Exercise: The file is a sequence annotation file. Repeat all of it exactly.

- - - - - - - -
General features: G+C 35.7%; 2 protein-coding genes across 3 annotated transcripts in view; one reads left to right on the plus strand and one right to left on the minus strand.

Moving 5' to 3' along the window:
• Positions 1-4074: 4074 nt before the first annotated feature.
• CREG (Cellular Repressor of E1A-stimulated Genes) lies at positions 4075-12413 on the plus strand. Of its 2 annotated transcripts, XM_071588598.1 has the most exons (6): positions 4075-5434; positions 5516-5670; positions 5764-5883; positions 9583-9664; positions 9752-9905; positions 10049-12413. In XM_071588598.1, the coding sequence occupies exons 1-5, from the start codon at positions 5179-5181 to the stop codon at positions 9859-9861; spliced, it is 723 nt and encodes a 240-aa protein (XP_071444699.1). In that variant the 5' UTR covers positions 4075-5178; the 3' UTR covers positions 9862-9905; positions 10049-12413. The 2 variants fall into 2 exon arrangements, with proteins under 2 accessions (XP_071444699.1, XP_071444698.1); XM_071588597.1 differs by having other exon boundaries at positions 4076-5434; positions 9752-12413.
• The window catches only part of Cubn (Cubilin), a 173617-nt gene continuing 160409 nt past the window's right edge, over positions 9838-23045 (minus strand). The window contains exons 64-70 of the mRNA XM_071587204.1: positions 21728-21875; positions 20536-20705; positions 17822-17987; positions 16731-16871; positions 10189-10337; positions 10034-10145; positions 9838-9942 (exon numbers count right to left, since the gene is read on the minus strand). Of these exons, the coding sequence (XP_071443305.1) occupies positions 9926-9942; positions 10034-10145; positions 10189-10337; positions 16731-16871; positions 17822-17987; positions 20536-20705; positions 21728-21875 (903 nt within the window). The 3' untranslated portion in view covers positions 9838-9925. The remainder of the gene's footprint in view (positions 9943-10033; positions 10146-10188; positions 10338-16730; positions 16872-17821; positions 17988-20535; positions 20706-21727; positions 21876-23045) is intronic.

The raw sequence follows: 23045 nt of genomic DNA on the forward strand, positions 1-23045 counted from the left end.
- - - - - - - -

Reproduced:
General features: G+C 35.7%; 2 protein-coding genes across 3 annotated transcripts in view; one reads left to right on the plus strand and one right to left on the minus strand.

Moving 5' to 3' along the window:
• Positions 1-4074: 4074 nt before the first annotated feature.
• CREG (Cellular Repressor of E1A-stimulated Genes) lies at positions 4075-12413 on the plus strand. Of its 2 annotated transcripts, XM_071588598.1 has the most exons (6): positions 4075-5434; positions 5516-5670; positions 5764-5883; positions 9583-9664; positions 9752-9905; positions 10049-12413. In XM_071588598.1, the coding sequence occupies exons 1-5, from the start codon at positions 5179-5181 to the stop codon at positions 9859-9861; spliced, it is 723 nt and encodes a 240-aa protein (XP_071444699.1). In that variant the 5' UTR covers positions 4075-5178; the 3' UTR covers positions 9862-9905; positions 10049-12413. The 2 variants fall into 2 exon arrangements, with proteins under 2 accessions (XP_071444699.1, XP_071444698.1); XM_071588597.1 differs by having other exon boundaries at positions 4076-5434; positions 9752-12413.
• The window catches only part of Cubn (Cubilin), a 173617-nt gene continuing 160409 nt past the window's right edge, over positions 9838-23045 (minus strand). The window contains exons 64-70 of the mRNA XM_071587204.1: positions 21728-21875; positions 20536-20705; positions 17822-17987; positions 16731-16871; positions 10189-10337; positions 10034-10145; positions 9838-9942 (exon numbers count right to left, since the gene is read on the minus strand). Of these exons, the coding sequence (XP_071443305.1) occupies positions 9926-9942; positions 10034-10145; positions 10189-10337; positions 16731-16871; positions 17822-17987; positions 20536-20705; positions 21728-21875 (903 nt within the window). The 3' untranslated portion in view covers positions 9838-9925. The remainder of the gene's footprint in view (positions 9943-10033; positions 10146-10188; positions 10338-16730; positions 16872-17821; positions 17988-20535; positions 20706-21727; positions 21876-23045) is intronic.

The raw sequence follows: 23045 nt of genomic DNA on the forward strand, positions 1-23045 counted from the left end.